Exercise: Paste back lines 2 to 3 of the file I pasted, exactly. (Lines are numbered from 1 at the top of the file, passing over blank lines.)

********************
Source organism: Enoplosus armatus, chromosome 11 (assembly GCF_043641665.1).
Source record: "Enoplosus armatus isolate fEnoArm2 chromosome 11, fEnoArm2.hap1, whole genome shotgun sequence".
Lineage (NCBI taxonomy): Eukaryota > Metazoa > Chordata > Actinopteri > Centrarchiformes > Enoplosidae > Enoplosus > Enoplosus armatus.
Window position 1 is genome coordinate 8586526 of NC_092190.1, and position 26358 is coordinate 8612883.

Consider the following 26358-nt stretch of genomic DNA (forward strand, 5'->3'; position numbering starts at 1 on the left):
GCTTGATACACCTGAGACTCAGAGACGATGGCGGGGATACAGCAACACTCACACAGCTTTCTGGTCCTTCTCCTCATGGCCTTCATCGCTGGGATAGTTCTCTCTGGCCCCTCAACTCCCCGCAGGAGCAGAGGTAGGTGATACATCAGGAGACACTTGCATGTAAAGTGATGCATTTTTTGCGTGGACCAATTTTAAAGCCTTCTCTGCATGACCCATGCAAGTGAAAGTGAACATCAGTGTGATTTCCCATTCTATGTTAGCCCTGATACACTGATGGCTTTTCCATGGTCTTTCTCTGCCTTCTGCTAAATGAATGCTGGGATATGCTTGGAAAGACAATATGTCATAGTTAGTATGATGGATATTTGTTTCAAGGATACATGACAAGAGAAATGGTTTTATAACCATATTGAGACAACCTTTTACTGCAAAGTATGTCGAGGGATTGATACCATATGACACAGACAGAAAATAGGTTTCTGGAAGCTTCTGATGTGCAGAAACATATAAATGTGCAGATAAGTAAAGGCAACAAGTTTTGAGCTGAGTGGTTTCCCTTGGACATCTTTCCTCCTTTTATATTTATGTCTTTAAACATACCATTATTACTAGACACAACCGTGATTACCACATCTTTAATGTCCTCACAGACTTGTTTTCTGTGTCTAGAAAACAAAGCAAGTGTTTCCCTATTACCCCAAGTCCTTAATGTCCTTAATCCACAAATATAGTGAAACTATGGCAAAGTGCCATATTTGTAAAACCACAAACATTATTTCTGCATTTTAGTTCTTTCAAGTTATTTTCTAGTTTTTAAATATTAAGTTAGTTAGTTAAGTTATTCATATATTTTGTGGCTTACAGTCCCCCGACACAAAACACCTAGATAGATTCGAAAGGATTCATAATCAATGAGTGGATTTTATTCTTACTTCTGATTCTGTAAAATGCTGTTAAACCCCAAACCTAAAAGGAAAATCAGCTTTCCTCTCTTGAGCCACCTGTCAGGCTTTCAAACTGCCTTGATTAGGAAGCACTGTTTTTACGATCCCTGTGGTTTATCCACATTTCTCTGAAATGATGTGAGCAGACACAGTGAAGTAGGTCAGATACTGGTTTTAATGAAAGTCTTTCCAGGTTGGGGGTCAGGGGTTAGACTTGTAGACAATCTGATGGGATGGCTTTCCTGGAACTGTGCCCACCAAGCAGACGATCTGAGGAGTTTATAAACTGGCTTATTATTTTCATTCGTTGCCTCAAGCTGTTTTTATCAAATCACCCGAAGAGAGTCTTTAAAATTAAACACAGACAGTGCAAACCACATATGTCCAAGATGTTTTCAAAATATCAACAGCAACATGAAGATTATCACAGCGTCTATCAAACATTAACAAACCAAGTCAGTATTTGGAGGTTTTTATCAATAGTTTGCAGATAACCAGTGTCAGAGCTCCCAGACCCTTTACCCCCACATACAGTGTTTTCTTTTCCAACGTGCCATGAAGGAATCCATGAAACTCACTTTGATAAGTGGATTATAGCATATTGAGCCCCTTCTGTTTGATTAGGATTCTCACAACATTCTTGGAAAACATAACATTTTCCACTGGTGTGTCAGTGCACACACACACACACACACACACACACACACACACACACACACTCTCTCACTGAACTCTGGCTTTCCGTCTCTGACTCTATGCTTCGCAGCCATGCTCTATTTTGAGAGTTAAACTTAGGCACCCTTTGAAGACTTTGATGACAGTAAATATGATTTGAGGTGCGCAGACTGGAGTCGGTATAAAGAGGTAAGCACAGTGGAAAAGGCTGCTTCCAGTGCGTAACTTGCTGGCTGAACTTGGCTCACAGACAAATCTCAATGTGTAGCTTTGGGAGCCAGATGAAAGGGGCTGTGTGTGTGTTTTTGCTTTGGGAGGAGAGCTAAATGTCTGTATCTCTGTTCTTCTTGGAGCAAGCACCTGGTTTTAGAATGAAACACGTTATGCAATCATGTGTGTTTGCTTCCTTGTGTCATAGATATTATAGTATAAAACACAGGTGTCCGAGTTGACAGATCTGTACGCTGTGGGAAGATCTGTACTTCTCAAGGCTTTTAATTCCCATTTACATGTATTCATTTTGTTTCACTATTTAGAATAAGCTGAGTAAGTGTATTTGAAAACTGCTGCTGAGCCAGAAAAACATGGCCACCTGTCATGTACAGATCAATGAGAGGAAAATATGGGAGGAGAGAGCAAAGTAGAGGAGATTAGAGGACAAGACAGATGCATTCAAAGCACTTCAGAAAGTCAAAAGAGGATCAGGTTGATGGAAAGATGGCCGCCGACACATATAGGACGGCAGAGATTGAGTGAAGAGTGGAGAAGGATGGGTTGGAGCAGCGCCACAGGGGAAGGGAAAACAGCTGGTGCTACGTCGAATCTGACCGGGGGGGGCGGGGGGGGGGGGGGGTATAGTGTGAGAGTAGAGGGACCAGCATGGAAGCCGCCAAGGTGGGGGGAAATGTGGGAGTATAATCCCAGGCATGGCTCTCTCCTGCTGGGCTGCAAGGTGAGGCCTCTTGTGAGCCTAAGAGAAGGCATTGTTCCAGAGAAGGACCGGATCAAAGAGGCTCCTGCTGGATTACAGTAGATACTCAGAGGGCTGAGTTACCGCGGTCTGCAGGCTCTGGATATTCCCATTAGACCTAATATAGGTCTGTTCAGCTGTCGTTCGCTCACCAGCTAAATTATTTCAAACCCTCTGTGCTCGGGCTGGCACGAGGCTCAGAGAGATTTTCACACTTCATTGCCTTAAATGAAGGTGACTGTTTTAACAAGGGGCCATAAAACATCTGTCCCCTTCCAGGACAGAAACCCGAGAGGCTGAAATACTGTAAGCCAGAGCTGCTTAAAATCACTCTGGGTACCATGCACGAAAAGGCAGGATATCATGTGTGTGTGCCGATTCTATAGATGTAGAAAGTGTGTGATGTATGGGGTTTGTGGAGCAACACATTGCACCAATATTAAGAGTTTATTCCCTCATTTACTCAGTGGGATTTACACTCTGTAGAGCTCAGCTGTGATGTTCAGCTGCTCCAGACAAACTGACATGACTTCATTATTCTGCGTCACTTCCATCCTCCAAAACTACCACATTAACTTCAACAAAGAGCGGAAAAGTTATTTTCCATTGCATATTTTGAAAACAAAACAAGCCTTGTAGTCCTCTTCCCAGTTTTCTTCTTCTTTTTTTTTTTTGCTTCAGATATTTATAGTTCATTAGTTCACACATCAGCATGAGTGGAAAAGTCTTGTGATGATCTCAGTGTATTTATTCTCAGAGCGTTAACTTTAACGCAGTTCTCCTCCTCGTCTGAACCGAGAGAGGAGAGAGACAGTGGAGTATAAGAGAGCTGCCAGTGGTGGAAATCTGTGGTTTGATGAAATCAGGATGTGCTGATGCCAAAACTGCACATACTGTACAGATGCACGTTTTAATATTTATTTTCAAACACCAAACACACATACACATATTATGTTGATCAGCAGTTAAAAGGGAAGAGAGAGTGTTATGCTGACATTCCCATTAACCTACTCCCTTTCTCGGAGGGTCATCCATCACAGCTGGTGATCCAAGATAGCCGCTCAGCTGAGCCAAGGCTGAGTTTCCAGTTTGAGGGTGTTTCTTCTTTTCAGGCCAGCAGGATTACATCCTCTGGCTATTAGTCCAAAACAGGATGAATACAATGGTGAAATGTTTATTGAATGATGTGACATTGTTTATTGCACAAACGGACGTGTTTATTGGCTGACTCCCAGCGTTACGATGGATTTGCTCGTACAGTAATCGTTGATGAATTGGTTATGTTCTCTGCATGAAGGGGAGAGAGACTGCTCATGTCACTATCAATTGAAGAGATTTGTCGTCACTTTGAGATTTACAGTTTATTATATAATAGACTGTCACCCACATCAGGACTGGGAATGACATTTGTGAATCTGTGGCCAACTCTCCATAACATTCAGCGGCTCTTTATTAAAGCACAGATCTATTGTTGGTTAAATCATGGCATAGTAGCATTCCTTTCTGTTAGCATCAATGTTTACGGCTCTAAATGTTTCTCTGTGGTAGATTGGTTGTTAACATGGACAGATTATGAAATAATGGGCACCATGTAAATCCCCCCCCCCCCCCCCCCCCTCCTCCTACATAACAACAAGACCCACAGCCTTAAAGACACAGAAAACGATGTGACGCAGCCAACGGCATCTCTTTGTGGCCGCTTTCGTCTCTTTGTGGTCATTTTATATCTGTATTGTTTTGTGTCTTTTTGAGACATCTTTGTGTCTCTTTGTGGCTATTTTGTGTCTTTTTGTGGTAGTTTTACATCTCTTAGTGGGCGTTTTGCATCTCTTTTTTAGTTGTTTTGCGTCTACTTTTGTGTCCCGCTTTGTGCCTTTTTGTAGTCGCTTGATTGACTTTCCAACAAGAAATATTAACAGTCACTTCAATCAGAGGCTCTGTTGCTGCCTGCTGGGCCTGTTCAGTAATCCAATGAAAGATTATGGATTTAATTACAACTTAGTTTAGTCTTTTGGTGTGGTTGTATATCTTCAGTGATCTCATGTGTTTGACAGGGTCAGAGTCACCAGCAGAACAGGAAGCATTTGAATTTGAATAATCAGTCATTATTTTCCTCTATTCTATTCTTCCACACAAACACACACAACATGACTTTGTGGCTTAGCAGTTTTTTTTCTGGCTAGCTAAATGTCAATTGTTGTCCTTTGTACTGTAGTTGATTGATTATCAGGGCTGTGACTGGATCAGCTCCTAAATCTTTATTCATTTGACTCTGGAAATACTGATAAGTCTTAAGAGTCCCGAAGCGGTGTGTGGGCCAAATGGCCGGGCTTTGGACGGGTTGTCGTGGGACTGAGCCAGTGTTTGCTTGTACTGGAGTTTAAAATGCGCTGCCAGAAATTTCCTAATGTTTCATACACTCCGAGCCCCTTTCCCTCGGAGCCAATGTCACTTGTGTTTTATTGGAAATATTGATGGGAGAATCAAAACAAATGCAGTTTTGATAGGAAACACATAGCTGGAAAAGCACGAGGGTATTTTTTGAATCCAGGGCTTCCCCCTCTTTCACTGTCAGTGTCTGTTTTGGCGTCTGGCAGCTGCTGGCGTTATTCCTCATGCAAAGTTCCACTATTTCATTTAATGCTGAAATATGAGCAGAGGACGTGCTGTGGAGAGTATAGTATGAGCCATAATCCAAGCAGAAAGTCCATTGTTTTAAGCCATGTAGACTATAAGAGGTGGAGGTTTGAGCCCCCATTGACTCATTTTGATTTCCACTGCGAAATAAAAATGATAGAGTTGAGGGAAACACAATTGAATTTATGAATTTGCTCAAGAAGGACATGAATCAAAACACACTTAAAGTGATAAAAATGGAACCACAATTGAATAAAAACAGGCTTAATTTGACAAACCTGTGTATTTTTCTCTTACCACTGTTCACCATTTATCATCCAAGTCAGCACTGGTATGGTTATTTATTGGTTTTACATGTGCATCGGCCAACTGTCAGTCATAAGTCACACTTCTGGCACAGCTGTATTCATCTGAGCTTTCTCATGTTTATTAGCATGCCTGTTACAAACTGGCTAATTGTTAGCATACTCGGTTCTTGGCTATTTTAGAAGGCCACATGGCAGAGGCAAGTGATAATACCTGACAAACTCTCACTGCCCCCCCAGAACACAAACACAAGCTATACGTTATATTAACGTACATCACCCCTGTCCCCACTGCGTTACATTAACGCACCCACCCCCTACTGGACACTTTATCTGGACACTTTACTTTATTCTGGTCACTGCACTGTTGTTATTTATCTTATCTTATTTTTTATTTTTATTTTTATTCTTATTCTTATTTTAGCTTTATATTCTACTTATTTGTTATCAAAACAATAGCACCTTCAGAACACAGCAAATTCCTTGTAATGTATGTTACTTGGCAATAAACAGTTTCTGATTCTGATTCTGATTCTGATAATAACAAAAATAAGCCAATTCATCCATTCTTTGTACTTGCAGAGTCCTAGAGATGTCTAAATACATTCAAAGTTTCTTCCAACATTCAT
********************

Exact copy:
Source record: "Enoplosus armatus isolate fEnoArm2 chromosome 11, fEnoArm2.hap1, whole genome shotgun sequence".
Lineage (NCBI taxonomy): Eukaryota > Metazoa > Chordata > Actinopteri > Centrarchiformes > Enoplosidae > Enoplosus > Enoplosus armatus.